FRANCESC: That's [INAUDIBLE] Go best. That for Go, we're basically working on exactly the same thing. So you can just drop it and it just works, which is pretty nice. As a Go developer, something that I'm slightly jealous about for App Engine is your amazing NDB library. I wonder if you could talk a little bit about it.
JOHN: Everybody loves NDB. Fun fact-- it was actually written by Guido van Rossum. The inventor of Python himself wrote the NDB library. So there's a lot of interesting things in that library. Our App Engine standard users absolutely love it.
However, it's not currently available outside of App Engine standard. But we know that users love it. And we are definitely looking into bringing that library and making it available to use everywhere. So we want to sort of rebase it on top of the cloud platform-- Google Datastore API, instead of the App Engine Data Store API. So that you can use it wherever.
FRANCESC: So for those that do not know what NDB is-- and actually, I don't even know what NDB stands for-- could you describe it a little bit, please?
JOHN: Sure. So NDB is our ORM, are Object Relational Mapper for data store, for App Engine standard. It is named NDB because it means New DB. Because there was a previous library for App Engine standard just called DB.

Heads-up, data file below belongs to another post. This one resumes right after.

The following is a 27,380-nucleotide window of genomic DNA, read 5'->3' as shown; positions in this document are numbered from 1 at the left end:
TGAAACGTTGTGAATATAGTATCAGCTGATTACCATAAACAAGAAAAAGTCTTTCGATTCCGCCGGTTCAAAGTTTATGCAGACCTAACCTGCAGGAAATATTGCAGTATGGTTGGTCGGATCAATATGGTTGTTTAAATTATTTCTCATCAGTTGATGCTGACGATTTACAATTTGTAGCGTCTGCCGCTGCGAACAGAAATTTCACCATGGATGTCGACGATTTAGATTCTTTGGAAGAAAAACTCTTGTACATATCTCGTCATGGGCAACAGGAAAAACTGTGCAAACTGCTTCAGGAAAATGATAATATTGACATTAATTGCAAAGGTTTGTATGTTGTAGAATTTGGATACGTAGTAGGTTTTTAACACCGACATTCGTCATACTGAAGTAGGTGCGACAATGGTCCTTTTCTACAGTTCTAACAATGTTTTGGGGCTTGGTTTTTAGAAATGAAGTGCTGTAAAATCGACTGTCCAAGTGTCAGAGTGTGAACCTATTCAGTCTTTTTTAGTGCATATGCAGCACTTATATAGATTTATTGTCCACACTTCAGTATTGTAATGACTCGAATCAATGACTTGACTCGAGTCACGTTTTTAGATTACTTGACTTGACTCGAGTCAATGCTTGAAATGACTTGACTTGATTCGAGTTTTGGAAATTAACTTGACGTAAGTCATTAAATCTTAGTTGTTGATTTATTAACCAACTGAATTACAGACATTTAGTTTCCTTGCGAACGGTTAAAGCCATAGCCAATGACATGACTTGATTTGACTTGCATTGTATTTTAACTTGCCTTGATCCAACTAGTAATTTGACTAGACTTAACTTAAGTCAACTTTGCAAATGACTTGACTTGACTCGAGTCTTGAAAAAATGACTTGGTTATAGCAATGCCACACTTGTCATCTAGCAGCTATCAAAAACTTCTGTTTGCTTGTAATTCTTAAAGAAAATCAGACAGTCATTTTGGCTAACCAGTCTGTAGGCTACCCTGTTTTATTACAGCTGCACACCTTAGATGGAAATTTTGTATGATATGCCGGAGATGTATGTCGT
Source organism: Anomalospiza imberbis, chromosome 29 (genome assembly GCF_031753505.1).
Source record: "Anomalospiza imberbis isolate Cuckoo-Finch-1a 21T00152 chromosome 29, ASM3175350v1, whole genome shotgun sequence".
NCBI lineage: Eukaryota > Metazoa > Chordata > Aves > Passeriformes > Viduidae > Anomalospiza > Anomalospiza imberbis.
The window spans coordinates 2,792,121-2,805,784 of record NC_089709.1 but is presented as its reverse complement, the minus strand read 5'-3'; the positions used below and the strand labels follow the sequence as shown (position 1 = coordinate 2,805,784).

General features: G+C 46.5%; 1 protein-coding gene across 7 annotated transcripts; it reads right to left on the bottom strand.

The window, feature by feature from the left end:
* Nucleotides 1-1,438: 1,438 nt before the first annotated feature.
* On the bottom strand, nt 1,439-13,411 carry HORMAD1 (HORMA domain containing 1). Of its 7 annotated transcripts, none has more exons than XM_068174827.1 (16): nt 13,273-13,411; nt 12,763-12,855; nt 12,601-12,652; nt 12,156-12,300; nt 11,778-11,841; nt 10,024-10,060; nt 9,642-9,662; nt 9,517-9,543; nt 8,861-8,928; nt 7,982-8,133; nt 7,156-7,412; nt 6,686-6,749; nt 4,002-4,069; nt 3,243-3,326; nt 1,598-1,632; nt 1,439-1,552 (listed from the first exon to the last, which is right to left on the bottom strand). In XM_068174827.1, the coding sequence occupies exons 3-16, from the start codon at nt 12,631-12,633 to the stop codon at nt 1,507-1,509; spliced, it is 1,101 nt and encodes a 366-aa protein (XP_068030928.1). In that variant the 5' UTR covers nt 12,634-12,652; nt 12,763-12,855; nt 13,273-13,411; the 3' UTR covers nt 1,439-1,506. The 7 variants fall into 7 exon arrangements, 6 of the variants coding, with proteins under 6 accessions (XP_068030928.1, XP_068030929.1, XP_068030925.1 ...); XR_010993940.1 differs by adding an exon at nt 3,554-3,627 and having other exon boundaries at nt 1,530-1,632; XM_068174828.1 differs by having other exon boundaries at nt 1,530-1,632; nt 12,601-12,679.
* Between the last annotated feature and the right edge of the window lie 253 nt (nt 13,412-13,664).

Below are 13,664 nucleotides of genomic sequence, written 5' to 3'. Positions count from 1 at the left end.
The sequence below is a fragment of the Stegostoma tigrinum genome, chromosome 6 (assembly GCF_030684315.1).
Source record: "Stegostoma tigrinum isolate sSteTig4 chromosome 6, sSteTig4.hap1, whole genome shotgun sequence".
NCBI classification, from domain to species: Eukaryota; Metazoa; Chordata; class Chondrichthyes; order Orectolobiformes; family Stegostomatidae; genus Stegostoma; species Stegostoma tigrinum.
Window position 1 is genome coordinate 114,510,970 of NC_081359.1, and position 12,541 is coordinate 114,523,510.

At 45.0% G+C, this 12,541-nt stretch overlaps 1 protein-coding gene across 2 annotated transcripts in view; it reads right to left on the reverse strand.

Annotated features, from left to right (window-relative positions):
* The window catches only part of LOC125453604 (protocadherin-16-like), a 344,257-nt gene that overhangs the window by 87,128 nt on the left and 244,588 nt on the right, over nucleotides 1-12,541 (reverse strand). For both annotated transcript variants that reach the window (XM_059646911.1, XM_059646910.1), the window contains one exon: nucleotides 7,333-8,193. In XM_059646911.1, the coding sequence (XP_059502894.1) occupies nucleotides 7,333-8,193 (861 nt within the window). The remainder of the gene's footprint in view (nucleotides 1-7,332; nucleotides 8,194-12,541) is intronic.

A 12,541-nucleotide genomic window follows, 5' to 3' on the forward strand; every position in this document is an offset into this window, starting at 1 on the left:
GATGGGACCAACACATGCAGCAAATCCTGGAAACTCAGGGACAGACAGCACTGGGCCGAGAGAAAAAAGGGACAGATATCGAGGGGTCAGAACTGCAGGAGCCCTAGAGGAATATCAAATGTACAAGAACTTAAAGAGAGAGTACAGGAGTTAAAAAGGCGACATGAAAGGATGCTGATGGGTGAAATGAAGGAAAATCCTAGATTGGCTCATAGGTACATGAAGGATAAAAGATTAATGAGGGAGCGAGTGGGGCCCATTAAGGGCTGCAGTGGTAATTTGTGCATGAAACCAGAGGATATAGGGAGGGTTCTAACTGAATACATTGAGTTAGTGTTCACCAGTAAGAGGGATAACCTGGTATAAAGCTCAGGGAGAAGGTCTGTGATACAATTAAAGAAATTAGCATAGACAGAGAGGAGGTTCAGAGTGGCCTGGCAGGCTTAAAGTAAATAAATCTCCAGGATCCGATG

FRANCESC: That's slightly disappointing name.
JOHN: It's a great name, I think. So yeah, it's just an ORM. So like for Python developers, if you're familiar with SQL alchemy or Django's ORM, then it's somewhat similar to that. You sort of define your data models as classes. And then you can define the property types on that. And then of course the library handles querying and serialization and stuff like that.
FRANCESC: And it also puts a Memcache [? shim ?] in front of it too?
JOHN: Oh yeah, that's one of the really cool features about NDB is that because App Engine includes a Memcache service. NDB does right through caching for all of your entities. So it's pretty neat. But it works about 95% of the time for everybody, which is great.
That's also one of the difficulties with porting it outside of App Engine, because you either have to provide some sort of plug-in interface to be able to add different caching layers. Because imagine if you're running on Compute Engine, you may not have Memcache available to you. You may have Redis or something like that. So you want to be able to plug in a different caching back end. Or not have a caching back end, if you don't have anything available.